The goal for any reading curriculum is to develop readers who are able to understand, evaluate, and respond to texts in thoughtful ways. We can lump these competencies under the concept of reading comprehension. There is also a second goal for reading: to develop children and adults who are lifelong avid readers who choose to make literacy an integral part of their lives.
Common Core & Standards
Most states have improved graduation rates over time, but as one superintendent told this author, “We know how to increase graduation rates; we just don’t know how to educate them before they graduate!” So, what can educators do to increase the number of graduates who are actually ready for college or careers? Read more
Driving Question: What is the conflict between deeper learning and the Common Core?
“How do I do this deeper learning stuff when I have the common core to deal with?”
“It’s the Common Core on my radar. When do I have time for anything else?”
“I have to worry about how to deliver the common core in my special needs classroom. Come on, now”
I get it. The reason I get it is I hear these same cries whenever I’ve started working with a faculty. They tell me that there are lots of top-down dictates still coming along under the guise of professional development. In the past few years, inordinate amounts of money have been spent to brush stroke the what and why of the Common Core, RTI, and who knows what else. Too many teachers are left confused and unprepared to do what the commanders ask. Read more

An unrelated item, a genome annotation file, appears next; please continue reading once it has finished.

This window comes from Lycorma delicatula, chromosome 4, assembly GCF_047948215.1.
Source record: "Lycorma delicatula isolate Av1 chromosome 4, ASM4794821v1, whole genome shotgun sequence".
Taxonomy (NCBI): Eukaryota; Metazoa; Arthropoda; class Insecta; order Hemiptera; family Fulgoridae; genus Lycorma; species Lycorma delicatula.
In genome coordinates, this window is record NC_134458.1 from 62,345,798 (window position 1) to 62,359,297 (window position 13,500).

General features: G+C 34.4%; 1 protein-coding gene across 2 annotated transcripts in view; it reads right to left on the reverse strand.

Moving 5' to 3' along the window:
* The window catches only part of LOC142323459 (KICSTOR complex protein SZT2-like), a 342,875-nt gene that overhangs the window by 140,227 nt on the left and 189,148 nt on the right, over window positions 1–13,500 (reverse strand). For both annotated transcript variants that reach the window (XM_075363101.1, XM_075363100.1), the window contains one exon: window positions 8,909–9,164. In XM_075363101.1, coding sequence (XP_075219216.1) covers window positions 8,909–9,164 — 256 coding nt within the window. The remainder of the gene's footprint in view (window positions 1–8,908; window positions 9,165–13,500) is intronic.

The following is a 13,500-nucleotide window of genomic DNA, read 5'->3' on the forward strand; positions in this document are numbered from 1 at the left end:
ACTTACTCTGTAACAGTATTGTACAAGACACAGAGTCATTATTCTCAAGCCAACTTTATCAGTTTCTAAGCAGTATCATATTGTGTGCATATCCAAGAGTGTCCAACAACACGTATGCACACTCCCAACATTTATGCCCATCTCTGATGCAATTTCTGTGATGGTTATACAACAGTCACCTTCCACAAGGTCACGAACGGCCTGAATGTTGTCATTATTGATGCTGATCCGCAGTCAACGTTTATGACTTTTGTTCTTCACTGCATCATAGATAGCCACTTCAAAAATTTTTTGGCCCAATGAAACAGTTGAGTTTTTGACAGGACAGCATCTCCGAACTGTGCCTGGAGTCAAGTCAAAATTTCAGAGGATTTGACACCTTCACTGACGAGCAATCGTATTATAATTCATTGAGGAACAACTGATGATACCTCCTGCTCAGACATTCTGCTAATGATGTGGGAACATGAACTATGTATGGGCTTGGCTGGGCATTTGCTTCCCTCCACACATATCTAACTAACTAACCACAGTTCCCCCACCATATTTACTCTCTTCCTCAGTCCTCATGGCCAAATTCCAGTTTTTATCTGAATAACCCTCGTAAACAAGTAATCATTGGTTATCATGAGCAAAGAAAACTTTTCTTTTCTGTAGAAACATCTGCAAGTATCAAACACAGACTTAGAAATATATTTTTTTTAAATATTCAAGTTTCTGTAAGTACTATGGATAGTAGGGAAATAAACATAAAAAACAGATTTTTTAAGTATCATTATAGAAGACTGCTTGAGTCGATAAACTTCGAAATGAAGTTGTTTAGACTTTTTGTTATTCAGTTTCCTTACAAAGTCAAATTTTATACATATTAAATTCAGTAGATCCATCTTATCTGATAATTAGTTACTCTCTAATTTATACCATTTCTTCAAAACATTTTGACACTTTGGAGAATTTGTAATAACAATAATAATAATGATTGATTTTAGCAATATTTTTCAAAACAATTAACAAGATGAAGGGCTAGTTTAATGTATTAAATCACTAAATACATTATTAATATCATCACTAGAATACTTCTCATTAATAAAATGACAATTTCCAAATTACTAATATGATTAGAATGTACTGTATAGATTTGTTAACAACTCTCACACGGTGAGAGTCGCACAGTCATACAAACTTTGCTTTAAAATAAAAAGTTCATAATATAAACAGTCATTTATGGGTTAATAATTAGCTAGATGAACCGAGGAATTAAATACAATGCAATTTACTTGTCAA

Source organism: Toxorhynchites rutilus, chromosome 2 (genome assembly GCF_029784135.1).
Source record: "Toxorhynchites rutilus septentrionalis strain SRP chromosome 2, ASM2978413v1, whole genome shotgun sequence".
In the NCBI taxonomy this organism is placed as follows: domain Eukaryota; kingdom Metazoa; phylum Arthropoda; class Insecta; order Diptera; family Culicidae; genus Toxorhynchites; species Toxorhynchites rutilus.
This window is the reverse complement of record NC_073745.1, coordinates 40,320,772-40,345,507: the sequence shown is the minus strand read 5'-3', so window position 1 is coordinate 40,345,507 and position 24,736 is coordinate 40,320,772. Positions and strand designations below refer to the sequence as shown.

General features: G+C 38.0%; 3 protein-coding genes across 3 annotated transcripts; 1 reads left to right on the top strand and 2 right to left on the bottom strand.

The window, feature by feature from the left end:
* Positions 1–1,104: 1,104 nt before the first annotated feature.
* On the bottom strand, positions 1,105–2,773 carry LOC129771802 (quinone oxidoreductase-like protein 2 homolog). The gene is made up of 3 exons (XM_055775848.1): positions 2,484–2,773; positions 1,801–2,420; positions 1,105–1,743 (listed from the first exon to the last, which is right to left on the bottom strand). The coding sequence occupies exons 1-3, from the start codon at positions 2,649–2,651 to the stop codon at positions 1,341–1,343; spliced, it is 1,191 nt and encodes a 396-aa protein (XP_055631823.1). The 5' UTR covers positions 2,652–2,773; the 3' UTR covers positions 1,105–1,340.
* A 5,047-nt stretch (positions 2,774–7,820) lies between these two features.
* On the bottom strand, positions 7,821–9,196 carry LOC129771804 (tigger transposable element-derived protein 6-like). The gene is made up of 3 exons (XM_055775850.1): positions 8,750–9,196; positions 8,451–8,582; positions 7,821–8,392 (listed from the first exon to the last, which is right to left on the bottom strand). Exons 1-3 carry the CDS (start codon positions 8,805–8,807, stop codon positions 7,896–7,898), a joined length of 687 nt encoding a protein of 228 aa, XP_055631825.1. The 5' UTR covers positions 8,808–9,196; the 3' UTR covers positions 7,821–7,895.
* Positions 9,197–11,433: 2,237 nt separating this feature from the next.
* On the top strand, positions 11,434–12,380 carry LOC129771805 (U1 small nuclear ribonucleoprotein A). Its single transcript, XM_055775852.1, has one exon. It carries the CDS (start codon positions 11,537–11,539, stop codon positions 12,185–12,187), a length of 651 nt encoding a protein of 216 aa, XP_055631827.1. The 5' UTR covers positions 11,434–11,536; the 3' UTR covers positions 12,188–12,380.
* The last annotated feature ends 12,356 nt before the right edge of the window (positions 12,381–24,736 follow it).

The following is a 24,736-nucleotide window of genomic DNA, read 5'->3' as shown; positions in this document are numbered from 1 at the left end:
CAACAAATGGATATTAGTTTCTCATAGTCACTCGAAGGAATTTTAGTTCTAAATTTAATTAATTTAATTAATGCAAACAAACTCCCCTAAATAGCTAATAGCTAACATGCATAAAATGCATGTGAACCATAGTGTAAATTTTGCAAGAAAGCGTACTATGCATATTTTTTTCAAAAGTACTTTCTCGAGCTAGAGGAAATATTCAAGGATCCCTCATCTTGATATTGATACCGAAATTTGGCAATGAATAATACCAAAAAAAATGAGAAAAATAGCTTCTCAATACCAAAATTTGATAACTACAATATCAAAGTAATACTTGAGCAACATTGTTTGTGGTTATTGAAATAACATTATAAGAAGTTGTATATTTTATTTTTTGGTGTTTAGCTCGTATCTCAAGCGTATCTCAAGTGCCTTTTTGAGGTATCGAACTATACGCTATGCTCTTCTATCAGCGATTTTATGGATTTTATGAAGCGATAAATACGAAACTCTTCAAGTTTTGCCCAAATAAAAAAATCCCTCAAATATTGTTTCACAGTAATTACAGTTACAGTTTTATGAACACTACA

This post is part of an ongoing series on the topic of Eliminating the Achievement Gap for Latino Students.
Common Core has opened the door for a different kind of learning experience for both teachers and students. The traditional classroom with the teacher being the keeper of knowledge, and the students being the sponges of information is being flipped. The teacher’s role is shifting away from instructor and leaning more towards facilitator. With this shift, students are transitioning to be the active participant in their own learning, responsible for their own engagement and product. This level of ownership of learning is especially beneficial for English Language Learners. ELL students need to build relevance with new learnings, and this new approach will only solidify connections and provide personal contexts for their new learnings.
“The person doing the talking is the person doing the learning” might be more palpable if it said, “The person doing the talking is the person doing the thinking.” In either case, when someone is explaining, describing or even arguing, that person is constructing meaning in his mind as he speaks. In fact, the person talking is actually forming or developing his concept and anchoring it into long-term memory as he composes, edits, revises, and clarifies his thoughts. It is the very process teachers seek in classroom conversations. They want to hear the thinking of the student and there is no better way than to have them speaking, conversing and articulating their ideas in class as part and parcel of the daily discourse.